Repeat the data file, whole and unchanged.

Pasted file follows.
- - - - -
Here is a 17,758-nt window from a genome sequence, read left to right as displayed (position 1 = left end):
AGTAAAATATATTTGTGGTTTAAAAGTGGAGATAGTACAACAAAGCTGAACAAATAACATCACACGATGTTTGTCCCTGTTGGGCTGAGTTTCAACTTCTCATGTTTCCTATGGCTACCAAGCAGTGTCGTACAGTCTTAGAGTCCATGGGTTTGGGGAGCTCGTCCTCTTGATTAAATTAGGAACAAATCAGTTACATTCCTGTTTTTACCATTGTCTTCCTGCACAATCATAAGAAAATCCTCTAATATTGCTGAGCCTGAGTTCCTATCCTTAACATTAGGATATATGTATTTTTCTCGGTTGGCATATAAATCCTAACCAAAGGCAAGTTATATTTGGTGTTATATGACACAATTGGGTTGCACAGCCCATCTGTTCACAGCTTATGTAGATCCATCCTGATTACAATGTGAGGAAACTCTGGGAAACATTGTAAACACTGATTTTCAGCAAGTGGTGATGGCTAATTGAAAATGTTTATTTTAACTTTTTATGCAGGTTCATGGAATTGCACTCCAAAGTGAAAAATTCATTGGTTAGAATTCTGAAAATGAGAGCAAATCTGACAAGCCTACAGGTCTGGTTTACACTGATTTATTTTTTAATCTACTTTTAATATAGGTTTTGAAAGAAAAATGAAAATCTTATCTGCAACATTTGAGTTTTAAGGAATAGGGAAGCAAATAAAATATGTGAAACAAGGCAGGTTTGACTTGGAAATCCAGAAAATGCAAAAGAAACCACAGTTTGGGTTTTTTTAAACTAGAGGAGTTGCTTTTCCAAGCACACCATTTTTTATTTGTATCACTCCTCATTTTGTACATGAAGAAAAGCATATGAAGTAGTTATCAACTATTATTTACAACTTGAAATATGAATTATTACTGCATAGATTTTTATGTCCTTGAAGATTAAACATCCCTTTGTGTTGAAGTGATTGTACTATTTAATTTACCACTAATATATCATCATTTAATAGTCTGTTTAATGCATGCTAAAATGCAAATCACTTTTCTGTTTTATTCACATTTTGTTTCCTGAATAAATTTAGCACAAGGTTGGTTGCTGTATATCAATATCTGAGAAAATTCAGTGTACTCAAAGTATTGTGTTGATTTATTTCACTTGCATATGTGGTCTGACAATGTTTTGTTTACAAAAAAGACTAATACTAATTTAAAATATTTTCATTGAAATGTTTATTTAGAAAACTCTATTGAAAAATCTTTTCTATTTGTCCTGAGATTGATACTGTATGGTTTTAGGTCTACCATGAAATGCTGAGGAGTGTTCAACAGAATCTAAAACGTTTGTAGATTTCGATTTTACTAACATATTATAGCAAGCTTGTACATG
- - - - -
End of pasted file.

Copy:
Here is a 17,758-nt window from a genome sequence, read left to right as displayed (position 1 = left end):
AGTAAAATATATTTGTGGTTTAAAAGTGGAGATAGTACAACAAAGCTGAACAAATAACATCACACGATGTTTGTCCCTGTTGGGCTGAGTTTCAACTTCTCATGTTTCCTATGGCTACCAAGCAGTGTCGTACAGTCTTAGAGTCCATGGGTTTGGGGAGCTCGTCCTCTTGATTAAATTAGGAACAAATCAGTTACATTCCTGTTTTTACCATTGTCTTCCTGCACAATCATAAGAAAATCCTCTAATATTGCTGAGCCTGAGTTCCTATCCTTAACATTAGGATATATGTATTTTTCTCGGTTGGCATATAAATCCTAACCAAAGGCAAGTTATATTTGGTGTTATATGACACAATTGGGTTGCACAGCCCATCTGTTCACAGCTTATGTAGATCCATCCTGATTACAATGTGAGGAAACTCTGGGAAACATTGTAAACACTGATTTTCAGCAAGTGGTGATGGCTAATTGAAAATGTTTATTTTAACTTTTTATGCAGGTTCATGGAATTGCACTCCAAAGTGAAAAATTCATTGGTTAGAATTCTGAAAATGAGAGCAAATCTGACAAGCCTACAGGTCTGGTTTACACTGATTTATTTTTTAATCTACTTTTAATATAGGTTTTGAAAGAAAAATGAAAATCTTATCTGCAACATTTGAGTTTTAAGGAATAGGGAAGCAAATAAAATATGTGAAACAAGGCAGGTTTGACTTGGAAATCCAGAAAATGCAAAAGAAACCACAGTTTGGGTTTTTTTAAACTAGAGGAGTTGCTTTTCCAAGCACACCATTTTTTATTTGTATCACTCCTCATTTTGTACATGAAGAAAAGCATATGAAGTAGTTATCAACTATTATTTACAACTTGAAATATGAATTATTACTGCATAGATTTTTATGTCCTTGAAGATTAAACATCCCTTTGTGTTGAAGTGATTGTACTATTTAATTTACCACTAATATATCATCATTTAATAGTCTGTTTAATGCATGCTAAAATGCAAATCACTTTTCTGTTTTATTCACATTTTGTTTCCTGAATAAATTTAGCACAAGGTTGGTTGCTGTATATCAATATCTGAGAAAATTCAGTGTACTCAAAGTATTGTGTTGATTTATTTCACTTGCATATGTGGTCTGACAATGTTTTGTTTACAAAAAAGACTAATACTAATTTAAAATATTTTCATTGAAATGTTTATTTAGAAAACTCTATTGAAAAATCTTTTCTATTTGTCCTGAGATTGATACTGTATGGTTTTAGGTCTACCATGAAATGCTGAGGAGTGTTCAACAGAATCTAAAACGTTTGTAGATTTCGATTTTACTAACATATTATAGCAAGCTTGTACATG